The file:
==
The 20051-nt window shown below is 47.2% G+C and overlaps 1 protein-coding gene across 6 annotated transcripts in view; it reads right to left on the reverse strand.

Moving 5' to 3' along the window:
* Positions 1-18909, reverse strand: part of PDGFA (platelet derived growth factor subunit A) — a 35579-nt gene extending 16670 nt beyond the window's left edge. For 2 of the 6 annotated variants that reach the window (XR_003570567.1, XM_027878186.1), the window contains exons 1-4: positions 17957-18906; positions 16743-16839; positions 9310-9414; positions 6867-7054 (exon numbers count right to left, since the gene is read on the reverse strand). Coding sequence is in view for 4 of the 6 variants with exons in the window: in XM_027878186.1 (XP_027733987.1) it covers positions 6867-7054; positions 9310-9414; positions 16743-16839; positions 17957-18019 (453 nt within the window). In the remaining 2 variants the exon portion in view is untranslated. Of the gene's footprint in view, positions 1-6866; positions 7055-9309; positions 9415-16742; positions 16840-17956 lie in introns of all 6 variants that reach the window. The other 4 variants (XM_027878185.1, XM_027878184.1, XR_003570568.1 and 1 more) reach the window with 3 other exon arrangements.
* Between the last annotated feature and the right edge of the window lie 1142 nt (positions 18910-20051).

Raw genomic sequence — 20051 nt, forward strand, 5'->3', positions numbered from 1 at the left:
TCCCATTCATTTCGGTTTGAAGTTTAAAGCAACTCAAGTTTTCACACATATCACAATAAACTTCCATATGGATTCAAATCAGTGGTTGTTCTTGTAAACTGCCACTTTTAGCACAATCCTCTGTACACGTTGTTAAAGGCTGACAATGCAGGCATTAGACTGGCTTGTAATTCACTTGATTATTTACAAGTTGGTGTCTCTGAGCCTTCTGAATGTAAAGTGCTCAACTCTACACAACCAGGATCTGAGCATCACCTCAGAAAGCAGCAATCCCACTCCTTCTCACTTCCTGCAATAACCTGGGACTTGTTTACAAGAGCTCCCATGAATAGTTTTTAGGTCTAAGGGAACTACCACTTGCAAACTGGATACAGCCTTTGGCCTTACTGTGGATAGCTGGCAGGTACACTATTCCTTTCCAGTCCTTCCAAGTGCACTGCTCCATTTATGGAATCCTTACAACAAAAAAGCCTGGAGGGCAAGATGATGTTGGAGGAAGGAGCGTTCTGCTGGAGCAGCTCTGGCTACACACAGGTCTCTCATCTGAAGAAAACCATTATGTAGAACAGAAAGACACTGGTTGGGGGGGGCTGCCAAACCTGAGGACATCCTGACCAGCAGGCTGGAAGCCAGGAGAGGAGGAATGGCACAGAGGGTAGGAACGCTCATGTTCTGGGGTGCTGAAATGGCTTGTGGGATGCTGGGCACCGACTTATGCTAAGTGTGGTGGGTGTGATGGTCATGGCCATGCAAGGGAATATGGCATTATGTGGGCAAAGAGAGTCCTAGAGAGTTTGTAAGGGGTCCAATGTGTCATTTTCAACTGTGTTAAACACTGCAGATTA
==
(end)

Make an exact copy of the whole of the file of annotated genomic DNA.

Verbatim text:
The 20051-nt window shown below is 47.2% G+C and overlaps 1 protein-coding gene across 6 annotated transcripts in view; it reads right to left on the reverse strand.

Moving 5' to 3' along the window:
* Positions 1-18909, reverse strand: part of PDGFA (platelet derived growth factor subunit A) — a 35579-nt gene extending 16670 nt beyond the window's left edge. For 2 of the 6 annotated variants that reach the window (XR_003570567.1, XM_027878186.1), the window contains exons 1-4: positions 17957-18906; positions 16743-16839; positions 9310-9414; positions 6867-7054 (exon numbers count right to left, since the gene is read on the reverse strand). Coding sequence is in view for 4 of the 6 variants with exons in the window: in XM_027878186.1 (XP_027733987.1) it covers positions 6867-7054; positions 9310-9414; positions 16743-16839; positions 17957-18019 (453 nt within the window). In the remaining 2 variants the exon portion in view is untranslated. Of the gene's footprint in view, positions 1-6866; positions 7055-9309; positions 9415-16742; positions 16840-17956 lie in introns of all 6 variants that reach the window. The other 4 variants (XM_027878185.1, XM_027878184.1, XR_003570568.1 and 1 more) reach the window with 3 other exon arrangements.
* Between the last annotated feature and the right edge of the window lie 1142 nt (positions 18910-20051).

Raw genomic sequence — 20051 nt, forward strand, 5'->3', positions numbered from 1 at the left:
TCCCATTCATTTCGGTTTGAAGTTTAAAGCAACTCAAGTTTTCACACATATCACAATAAACTTCCATATGGATTCAAATCAGTGGTTGTTCTTGTAAACTGCCACTTTTAGCACAATCCTCTGTACACGTTGTTAAAGGCTGACAATGCAGGCATTAGACTGGCTTGTAATTCACTTGATTATTTACAAGTTGGTGTCTCTGAGCCTTCTGAATGTAAAGTGCTCAACTCTACACAACCAGGATCTGAGCATCACCTCAGAAAGCAGCAATCCCACTCCTTCTCACTTCCTGCAATAACCTGGGACTTGTTTACAAGAGCTCCCATGAATAGTTTTTAGGTCTAAGGGAACTACCACTTGCAAACTGGATACAGCCTTTGGCCTTACTGTGGATAGCTGGCAGGTACACTATTCCTTTCCAGTCCTTCCAAGTGCACTGCTCCATTTATGGAATCCTTACAACAAAAAAGCCTGGAGGGCAAGATGATGTTGGAGGAAGGAGCGTTCTGCTGGAGCAGCTCTGGCTACACACAGGTCTCTCATCTGAAGAAAACCATTATGTAGAACAGAAAGACACTGGTTGGGGGGGGCTGCCAAACCTGAGGACATCCTGACCAGCAGGCTGGAAGCCAGGAGAGGAGGAATGGCACAGAGGGTAGGAACGCTCATGTTCTGGGGTGCTGAAATGGCTTGTGGGATGCTGGGCACCGACTTATGCTAAGTGTGGTGGGTGTGATGGTCATGGCCATGCAAGGGAATATGGCATTATGTGGGCAAAGAGAGTCCTAGAGAGTTTGTAAGGGGTCCAATGTGTCATTTTCAACTGTGTTAAACACTGCAGATTA